One moment ...
Default project is now your active project.
Project items

Items saved from this article

This article has been saved
Highlights (0)
Some of your highlights are legacy items.

Highlights saved before July 30, 2012 will not be displayed on their respective source pages.

You can easily re-create the highlights by opening the book page or article, selecting the text, and clicking “Highlight.”

Citations (0)
Some of your citations are legacy items.

Any citation created before July 30, 2012 will labeled as a “Cited page.” New citations will be saved as cited passages, pages or articles.

We also added the ability to view new citations from your projects or the book or article where you created them.

Notes (0)
Bookmarks (0)

You have no saved items from this article

Project items include:
  • Saved book/article
  • Highlights
  • Quotes/citations
  • Notes
  • Bookmarks
Notes
Cite this article

Cited article

Style
Citations are available only to our active members.
Sign up now to cite pages or passages in MLA, APA and Chicago citation styles.

(Einhorn, 1992, p. 25)

(Einhorn 25)

1

1. Lois J. Einhorn, Abraham Lincoln, the Orator: Penetrating the Lincoln Legend (Westport, CT: Greenwood Press, 1992), 25, http://www.questia.com/read/27419298.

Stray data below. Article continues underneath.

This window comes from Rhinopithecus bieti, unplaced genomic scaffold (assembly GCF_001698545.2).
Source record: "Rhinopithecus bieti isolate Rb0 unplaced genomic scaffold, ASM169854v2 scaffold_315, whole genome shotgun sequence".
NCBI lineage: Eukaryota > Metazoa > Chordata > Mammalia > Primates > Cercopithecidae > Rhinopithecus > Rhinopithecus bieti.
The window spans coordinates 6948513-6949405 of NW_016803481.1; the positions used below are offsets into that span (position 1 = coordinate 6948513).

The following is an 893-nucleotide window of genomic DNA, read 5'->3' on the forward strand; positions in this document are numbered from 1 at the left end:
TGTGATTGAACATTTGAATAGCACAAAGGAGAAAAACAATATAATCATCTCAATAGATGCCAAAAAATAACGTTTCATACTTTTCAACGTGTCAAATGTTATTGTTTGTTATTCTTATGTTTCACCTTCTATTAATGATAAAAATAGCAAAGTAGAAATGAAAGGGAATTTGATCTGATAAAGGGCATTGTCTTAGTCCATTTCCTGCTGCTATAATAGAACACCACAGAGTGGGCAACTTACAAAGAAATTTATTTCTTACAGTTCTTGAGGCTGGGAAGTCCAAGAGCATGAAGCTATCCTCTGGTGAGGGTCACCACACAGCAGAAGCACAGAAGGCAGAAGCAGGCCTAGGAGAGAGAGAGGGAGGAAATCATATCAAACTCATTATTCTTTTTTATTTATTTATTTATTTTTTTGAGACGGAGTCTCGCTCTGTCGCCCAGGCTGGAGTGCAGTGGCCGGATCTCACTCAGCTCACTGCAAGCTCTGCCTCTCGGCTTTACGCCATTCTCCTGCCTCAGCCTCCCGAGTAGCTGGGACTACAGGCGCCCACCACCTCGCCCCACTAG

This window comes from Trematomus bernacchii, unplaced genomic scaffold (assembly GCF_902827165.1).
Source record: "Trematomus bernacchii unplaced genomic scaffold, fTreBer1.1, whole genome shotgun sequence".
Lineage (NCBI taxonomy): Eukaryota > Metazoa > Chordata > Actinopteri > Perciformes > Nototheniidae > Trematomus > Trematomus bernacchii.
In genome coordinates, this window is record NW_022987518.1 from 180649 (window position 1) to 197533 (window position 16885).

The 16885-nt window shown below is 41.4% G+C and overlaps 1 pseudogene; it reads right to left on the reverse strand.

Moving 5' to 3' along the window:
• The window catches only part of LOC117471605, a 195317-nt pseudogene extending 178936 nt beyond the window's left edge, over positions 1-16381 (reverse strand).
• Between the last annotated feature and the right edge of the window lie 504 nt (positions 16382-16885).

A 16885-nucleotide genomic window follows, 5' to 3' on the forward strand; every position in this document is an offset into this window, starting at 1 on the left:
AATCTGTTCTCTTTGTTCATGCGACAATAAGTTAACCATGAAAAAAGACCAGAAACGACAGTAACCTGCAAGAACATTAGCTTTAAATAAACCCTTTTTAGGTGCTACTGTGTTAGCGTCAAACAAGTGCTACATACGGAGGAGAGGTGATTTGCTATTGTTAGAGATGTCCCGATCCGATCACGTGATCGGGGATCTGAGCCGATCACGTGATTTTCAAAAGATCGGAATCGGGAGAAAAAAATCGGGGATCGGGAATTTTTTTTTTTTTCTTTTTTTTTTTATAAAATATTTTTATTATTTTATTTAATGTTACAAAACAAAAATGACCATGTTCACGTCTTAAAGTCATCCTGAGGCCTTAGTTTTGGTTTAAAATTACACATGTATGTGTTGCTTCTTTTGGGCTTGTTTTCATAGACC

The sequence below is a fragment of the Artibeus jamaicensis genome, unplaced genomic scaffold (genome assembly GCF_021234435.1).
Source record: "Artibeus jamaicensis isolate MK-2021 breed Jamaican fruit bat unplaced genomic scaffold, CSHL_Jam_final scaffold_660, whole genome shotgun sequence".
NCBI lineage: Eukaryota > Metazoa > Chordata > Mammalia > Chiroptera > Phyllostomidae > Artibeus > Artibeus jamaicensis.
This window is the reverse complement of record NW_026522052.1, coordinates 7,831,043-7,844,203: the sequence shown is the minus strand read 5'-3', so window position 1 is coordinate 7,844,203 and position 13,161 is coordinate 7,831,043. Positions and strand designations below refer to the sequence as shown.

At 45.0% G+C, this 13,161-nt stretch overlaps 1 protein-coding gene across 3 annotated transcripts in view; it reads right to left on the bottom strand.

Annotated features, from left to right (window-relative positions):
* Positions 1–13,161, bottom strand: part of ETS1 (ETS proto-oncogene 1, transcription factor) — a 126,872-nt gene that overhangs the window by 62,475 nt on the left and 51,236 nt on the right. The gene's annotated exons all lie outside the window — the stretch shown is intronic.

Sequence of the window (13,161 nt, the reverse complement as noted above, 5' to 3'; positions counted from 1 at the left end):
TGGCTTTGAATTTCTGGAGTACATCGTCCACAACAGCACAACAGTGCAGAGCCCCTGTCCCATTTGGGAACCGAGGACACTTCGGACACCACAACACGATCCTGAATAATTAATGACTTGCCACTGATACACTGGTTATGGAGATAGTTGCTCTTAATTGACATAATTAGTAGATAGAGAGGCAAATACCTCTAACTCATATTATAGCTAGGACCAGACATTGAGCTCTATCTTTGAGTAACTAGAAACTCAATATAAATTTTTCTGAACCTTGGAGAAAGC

Cited article

When Mao Meets YouTube
Settings

Settings

Typeface
Text size Smaller Larger Reset View mode
Search within

Search within this article

Look up

Look up a word

  • Dictionary
  • Thesaurus
Please submit a word or phrase above.
Print this page

Print this page

Why can't I print more than one page at a time?

Full screen

matching results for page

Cited passage

Style
Citations are available only to our active members.
Sign up now to cite pages or passages in MLA, APA and Chicago citation styles.

"Portraying himself as an honest, ordinary person helped Lincoln identify with his audiences." (Einhorn, 1992, p. 25).

"Portraying himself as an honest, ordinary person helped Lincoln identify with his audiences." (Einhorn 25)

"Portraying himself as an honest, ordinary person helped Lincoln identify with his audiences."1

1. Lois J. Einhorn, Abraham Lincoln, the Orator: Penetrating the Lincoln Legend (Westport, CT: Greenwood Press, 1992), 25, http://www.questia.com/read/27419298.

Cited passage

Welcome to the new Questia Reader

The Questia Reader has been updated to provide you with an even better online reading experience.  It is now 100% Responsive, which means you can read our books and articles on any sized device you wish.  All of your favorite tools like notes, highlights, and citations are still here, but the way you select text has been updated to be easier to use, especially on touchscreen devices.  Here's how:

1. Click or tap the first word you want to select.
2. Click or tap the last word you want to select.

OK, got it!

Thanks for trying Questia!

Please continue trying out our research tools, but please note, full functionality is available only to our active members.

Your work will be lost once you leave this Web page.

For full access in an ad-free environment, sign up now for a FREE, 1-day trial.

Already a member? Log in now.